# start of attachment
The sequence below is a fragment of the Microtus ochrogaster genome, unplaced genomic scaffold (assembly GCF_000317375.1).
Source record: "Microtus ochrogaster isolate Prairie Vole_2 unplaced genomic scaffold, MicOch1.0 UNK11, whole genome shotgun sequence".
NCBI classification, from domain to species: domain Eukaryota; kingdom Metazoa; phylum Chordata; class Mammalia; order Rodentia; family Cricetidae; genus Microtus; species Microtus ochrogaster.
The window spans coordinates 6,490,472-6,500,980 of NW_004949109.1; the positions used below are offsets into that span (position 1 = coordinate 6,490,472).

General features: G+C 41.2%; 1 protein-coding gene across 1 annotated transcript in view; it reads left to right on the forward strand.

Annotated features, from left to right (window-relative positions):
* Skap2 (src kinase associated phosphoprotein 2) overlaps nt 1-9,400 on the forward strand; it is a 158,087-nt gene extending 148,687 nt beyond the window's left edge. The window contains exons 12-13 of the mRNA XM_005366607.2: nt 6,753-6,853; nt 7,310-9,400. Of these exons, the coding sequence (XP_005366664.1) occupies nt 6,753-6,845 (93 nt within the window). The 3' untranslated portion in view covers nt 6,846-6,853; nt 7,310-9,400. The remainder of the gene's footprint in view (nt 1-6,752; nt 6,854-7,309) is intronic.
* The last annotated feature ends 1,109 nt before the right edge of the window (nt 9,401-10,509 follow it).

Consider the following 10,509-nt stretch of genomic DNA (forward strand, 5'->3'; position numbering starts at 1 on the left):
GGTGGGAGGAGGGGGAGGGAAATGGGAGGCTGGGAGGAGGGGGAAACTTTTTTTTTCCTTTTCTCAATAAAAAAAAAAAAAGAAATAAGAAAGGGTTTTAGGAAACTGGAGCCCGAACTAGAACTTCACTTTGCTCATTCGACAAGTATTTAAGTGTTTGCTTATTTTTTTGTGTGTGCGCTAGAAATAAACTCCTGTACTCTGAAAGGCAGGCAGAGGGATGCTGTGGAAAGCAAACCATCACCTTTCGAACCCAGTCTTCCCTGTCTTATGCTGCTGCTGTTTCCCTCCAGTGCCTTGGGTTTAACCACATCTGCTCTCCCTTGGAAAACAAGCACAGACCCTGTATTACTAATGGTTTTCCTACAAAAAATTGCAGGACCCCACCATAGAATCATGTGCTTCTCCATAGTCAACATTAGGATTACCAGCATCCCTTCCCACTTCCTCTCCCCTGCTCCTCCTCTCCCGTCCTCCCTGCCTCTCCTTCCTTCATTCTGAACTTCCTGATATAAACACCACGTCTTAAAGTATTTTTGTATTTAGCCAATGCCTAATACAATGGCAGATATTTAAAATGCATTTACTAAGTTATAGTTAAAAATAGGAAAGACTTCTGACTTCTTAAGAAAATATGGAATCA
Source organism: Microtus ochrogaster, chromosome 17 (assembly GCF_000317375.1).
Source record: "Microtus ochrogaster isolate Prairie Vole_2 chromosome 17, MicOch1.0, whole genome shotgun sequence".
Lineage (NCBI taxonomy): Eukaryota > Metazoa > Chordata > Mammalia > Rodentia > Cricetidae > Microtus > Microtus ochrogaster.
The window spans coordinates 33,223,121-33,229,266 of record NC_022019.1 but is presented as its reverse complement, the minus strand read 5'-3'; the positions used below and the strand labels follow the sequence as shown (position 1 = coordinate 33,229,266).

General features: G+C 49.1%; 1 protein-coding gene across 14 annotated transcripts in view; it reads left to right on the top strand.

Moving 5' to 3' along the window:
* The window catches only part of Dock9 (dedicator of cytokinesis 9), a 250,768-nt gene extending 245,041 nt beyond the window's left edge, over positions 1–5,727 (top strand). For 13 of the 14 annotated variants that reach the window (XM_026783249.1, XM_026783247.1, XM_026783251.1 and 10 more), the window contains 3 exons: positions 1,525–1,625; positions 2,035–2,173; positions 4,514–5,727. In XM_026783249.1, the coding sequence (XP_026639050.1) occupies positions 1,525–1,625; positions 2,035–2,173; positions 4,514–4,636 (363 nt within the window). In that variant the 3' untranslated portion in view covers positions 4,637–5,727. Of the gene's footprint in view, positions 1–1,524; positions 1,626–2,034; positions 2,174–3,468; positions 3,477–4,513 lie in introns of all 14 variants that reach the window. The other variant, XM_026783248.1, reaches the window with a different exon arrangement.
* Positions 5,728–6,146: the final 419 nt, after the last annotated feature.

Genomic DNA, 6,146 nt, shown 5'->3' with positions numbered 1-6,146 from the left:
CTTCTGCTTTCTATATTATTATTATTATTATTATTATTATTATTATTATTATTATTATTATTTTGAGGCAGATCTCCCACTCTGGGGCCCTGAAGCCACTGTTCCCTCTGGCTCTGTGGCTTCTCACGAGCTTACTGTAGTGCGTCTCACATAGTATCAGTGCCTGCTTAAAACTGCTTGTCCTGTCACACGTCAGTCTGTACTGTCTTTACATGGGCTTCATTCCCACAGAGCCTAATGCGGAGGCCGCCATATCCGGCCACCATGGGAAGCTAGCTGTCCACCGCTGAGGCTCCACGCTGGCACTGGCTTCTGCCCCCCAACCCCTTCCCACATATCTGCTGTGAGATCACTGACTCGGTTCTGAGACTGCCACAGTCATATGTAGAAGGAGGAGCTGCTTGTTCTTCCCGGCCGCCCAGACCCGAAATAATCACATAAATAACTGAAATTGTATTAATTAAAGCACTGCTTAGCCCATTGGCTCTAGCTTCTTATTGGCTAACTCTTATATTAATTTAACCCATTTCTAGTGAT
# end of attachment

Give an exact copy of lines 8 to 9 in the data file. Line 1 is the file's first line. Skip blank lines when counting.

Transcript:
* The last annotated feature ends 1,109 nt before the right edge of the window (nt 9,401-10,509 follow it).

Consider the following 10,509-nt stretch of genomic DNA (forward strand, 5'->3'; position numbering starts at 1 on the left):